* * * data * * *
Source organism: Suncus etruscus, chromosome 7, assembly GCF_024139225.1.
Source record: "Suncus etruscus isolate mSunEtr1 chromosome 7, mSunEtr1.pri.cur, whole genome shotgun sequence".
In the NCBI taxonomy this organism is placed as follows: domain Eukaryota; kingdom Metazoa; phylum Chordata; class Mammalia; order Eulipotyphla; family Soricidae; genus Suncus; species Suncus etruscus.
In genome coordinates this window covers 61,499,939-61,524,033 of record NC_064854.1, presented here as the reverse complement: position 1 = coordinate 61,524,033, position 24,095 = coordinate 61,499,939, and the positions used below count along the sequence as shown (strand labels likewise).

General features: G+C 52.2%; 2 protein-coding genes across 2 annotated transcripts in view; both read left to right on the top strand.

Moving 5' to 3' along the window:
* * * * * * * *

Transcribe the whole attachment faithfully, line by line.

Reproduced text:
Source organism: Suncus etruscus, chromosome 7, assembly GCF_024139225.1.
Source record: "Suncus etruscus isolate mSunEtr1 chromosome 7, mSunEtr1.pri.cur, whole genome shotgun sequence".
In the NCBI taxonomy this organism is placed as follows: domain Eukaryota; kingdom Metazoa; phylum Chordata; class Mammalia; order Eulipotyphla; family Soricidae; genus Suncus; species Suncus etruscus.
In genome coordinates this window covers 61,499,939-61,524,033 of record NC_064854.1, presented here as the reverse complement: position 1 = coordinate 61,524,033, position 24,095 = coordinate 61,499,939, and the positions used below count along the sequence as shown (strand labels likewise).

General features: G+C 52.2%; 2 protein-coding genes across 2 annotated transcripts in view; both read left to right on the top strand.

Moving 5' to 3' along the window: